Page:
23 November 17 The Business Times by JACQUELYN CHEOK
NETS - the payment services group owned by DBS Bank, OCBC Bank and United Overseas Bank - said on Monday that it will invest more than S$30 million to launch a unified e-payments platform in Singapore. This is a milestone in the country's pursuit of a cashless society, and represents a home run for Nets if the home-grown company delivers on its plans.
Why is that? First, Nets' investment plans will be supported by DBS, OCBC and UOB - the three local banks that each owns a third of Nets. Second, its plans include expanding an interoperable QR code cashless payment system to more than 100,000 acceptance points at 37,000 merchants nationwide, and extending this service to customers of seven major banks here.
Having the support of Singapore's big three banks means that Nets can build a platform which is bank-agnostic and therefore accessible by all banked consumers in Singapore. Nets will also enjoy the technological expertise as well as the enterprise and consumer outreach of the three banks, and can then focus on creating an overarching, ubiquitous e-payments system.
For a long time, the e-payments landscape in Singapore has been described as fragmented, with multiple players - banks, telcos, fintech startups - offering myriad solutions. This has led to confusion among both merchants and consumers, and more visibly, clutter in the form of point-of-sale terminals and QR code stickers at check-out counters.
With Nets QR, merchants need to display only one single QR code sticker at their counters. To make payment, customers simply launch their respective bank's e-payment app or NetsPay (Nets' e-payment app), scan the QR code and enter the payable amount. The seven banks are DBS, OCBC, UOB, HSBC, Maybank, Standard Chartered Bank and Citibank.
Secondly, Nets' over-100,000 acceptance points at 37,000 merchants constitute the largest payments network in Singapore. In comparison, Singtel's e-payment service Dash is available at over 50,000 places including 7-Eleven, Food Republic and Comfort and CityCab taxis, while Grab's GrabPay is targeting to have onboard 1,000 merchants by end-2017.
Notably, Grab's recent roll-out of GrabPay to merchants can be a canny move for the Singapore-based ridesharing company, which has said that it wants to evolve into a "consumer platform" offering more than just on-demand transport services. But it might take some time for Grab to acquire a sizeable pool of merchants for its e-payments solution, as has Nets.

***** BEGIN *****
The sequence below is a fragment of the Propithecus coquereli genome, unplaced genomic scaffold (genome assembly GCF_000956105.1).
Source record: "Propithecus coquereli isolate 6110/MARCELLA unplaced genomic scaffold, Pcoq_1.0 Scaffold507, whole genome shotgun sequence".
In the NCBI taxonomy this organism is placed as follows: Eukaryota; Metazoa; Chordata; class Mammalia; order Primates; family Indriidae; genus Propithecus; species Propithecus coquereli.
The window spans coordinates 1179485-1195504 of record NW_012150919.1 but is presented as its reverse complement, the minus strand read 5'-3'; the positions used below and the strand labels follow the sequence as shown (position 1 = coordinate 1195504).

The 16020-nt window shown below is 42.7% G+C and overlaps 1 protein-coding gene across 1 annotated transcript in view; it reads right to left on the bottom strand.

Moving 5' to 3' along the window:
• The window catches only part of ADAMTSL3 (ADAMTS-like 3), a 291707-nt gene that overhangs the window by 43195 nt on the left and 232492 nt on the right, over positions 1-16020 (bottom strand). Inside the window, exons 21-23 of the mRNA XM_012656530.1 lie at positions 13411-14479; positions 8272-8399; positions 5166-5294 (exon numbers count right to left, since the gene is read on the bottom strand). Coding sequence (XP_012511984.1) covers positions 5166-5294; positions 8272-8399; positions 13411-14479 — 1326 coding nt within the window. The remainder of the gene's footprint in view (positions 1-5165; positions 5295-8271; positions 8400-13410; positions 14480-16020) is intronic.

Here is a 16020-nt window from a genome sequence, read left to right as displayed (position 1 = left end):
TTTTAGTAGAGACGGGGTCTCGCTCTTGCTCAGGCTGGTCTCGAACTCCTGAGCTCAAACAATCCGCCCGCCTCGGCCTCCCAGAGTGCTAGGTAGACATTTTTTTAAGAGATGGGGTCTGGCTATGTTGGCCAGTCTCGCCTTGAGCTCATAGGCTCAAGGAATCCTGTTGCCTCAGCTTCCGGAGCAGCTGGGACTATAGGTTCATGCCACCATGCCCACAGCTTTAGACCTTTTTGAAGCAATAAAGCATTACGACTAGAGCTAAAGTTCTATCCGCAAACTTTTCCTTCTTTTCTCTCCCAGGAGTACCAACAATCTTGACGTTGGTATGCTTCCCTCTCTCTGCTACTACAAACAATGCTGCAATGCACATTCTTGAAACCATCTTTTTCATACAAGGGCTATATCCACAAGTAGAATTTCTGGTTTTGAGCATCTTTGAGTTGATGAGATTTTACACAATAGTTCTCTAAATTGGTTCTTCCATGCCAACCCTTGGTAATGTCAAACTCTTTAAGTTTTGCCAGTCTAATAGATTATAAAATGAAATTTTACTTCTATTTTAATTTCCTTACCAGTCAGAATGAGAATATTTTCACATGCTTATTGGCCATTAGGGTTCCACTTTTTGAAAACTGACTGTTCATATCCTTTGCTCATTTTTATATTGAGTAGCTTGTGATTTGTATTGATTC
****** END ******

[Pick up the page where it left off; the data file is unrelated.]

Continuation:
To boot, Nets will waive all terminal and transaction fees for hawkers for three years. It will also work to accelerate the settlement process to allow merchants to receive their sale proceeds on the same day. (Currently, Nets offers a settlement period of up to a day after the transaction date.) Both measures will boost merchant adoption of Nets QR.
The lag in merchant adoption has been said to be a key obstacle in Singapore's cashless drive. So unless the other e-payments players are able to offer the same amount of subsidies to onboard merchants, Nets is the front runner to lead the nation's efforts towards a cashless future. Plus, it has become a household name among consumers and an integral part of daily life in Singapore.
Nets chief Jeffrey Goh believes that the service, having been around for 32 years, is at the forefront of cashless payments here. He said: "We're not being arrogant. Over the past three decades, we've worked tirelessly to build the hardware - the infrastructure necessary to achieve an e-payments society."
Singapore's cashless aspirations are clear. Prime Minister Lee Hsien Loong has on more than one occasion urged the Republic to enhance its e-payments system and learn from countries such as China, which he believes boasts the "most sophisticated and commonly adopted" e-payment systems in the world. "If they can do it, so can we," Mr Lee said.
The next step for Nets will be to embed Nets QR onto SG QR, the common Singapore Quick Response Code (SG QR) that will be rolled out and adopted by payment service providers in Singapore in 2018. This new payment protocol - the first of its kind globally - can accept e-payments by both domestic and international payment schemes, e-wallets and banks.
Until then, Nets has the grand task of building and expanding the unified e-payments platform infrastructure across the country, and of changing consumer behaviour by educating consumers on the benefits of going cashless. If Nets delivers on that mission, the Singapore company would have scored a home run.